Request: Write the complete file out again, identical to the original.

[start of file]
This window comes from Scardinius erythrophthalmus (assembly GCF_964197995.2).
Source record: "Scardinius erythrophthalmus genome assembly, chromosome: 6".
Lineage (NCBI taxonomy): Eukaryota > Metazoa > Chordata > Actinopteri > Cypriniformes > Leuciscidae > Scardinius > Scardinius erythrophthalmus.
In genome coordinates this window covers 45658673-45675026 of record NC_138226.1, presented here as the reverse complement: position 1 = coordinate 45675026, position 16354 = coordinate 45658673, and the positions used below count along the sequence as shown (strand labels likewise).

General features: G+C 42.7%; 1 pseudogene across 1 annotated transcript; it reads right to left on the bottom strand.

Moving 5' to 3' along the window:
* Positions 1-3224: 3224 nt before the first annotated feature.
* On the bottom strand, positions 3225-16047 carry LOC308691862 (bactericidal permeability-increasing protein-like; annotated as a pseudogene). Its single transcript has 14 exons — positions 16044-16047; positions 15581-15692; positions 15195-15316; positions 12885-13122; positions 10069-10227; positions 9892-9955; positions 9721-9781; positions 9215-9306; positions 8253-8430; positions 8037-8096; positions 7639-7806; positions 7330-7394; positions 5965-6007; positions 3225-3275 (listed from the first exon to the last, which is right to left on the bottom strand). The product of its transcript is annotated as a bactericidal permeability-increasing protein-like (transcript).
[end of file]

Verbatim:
This window comes from Scardinius erythrophthalmus (assembly GCF_964197995.2).
Source record: "Scardinius erythrophthalmus genome assembly, chromosome: 6".
Lineage (NCBI taxonomy): Eukaryota > Metazoa > Chordata > Actinopteri > Cypriniformes > Leuciscidae > Scardinius > Scardinius erythrophthalmus.
In genome coordinates this window covers 45658673-45675026 of record NC_138226.1, presented here as the reverse complement: position 1 = coordinate 45675026, position 16354 = coordinate 45658673, and the positions used below count along the sequence as shown (strand labels likewise).

General features: G+C 42.7%; 1 pseudogene across 1 annotated transcript; it reads right to left on the bottom strand.

Moving 5' to 3' along the window:
* Positions 1-3224: 3224 nt before the first annotated feature.
* On the bottom strand, positions 3225-16047 carry LOC308691862 (bactericidal permeability-increasing protein-like; annotated as a pseudogene). Its single transcript has 14 exons — positions 16044-16047; positions 15581-15692; positions 15195-15316; positions 12885-13122; positions 10069-10227; positions 9892-9955; positions 9721-9781; positions 9215-9306; positions 8253-8430; positions 8037-8096; positions 7639-7806; positions 7330-7394; positions 5965-6007; positions 3225-3275 (listed from the first exon to the last, which is right to left on the bottom strand). The product of its transcript is annotated as a bactericidal permeability-increasing protein-like (transcript).